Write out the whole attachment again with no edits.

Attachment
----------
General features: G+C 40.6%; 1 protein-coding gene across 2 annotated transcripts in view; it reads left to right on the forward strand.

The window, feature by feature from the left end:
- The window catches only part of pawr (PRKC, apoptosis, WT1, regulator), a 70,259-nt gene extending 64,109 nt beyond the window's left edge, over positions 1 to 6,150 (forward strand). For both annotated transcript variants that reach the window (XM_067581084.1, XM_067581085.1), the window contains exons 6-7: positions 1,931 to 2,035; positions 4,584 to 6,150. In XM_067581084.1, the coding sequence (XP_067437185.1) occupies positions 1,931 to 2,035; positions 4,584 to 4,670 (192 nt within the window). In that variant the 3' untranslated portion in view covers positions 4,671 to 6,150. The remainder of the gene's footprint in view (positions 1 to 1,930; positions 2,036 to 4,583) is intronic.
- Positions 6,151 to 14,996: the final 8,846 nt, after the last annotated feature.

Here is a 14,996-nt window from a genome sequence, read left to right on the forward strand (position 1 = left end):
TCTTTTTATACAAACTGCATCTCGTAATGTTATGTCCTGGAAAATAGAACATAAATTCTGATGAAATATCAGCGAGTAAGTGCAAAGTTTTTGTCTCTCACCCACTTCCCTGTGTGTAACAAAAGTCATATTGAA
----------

General features: G+C 40.6%; 1 protein-coding gene across 2 annotated transcripts in view; it reads left to right on the forward strand.

The window, feature by feature from the left end:
- The window catches only part of pawr (PRKC, apoptosis, WT1, regulator), a 70,259-nt gene extending 64,109 nt beyond the window's left edge, over positions 1 to 6,150 (forward strand). For both annotated transcript variants that reach the window (XM_067581084.1, XM_067581085.1), the window contains exons 6-7: positions 1,931 to 2,035; positions 4,584 to 6,150. In XM_067581084.1, the coding sequence (XP_067437185.1) occupies positions 1,931 to 2,035; positions 4,584 to 4,670 (192 nt within the window). In that variant the 3' untranslated portion in view covers positions 4,671 to 6,150. The remainder of the gene's footprint in view (positions 1 to 1,930; positions 2,036 to 4,583) is intronic.
- Positions 6,151 to 14,996: the final 8,846 nt, after the last annotated feature.

Here is a 14,996-nt window from a genome sequence, read left to right on the forward strand (position 1 = left end):
TCTTTTTATACAAACTGCATCTCGTAATGTTATGTCCTGGAAAATAGAACATAAATTCTGATGAAATATCAGCGAGTAAGTGCAAAGTTTTTGTCTCTCACCCACTTCCCTGTGTGTAACAAAAGTCATATTGAA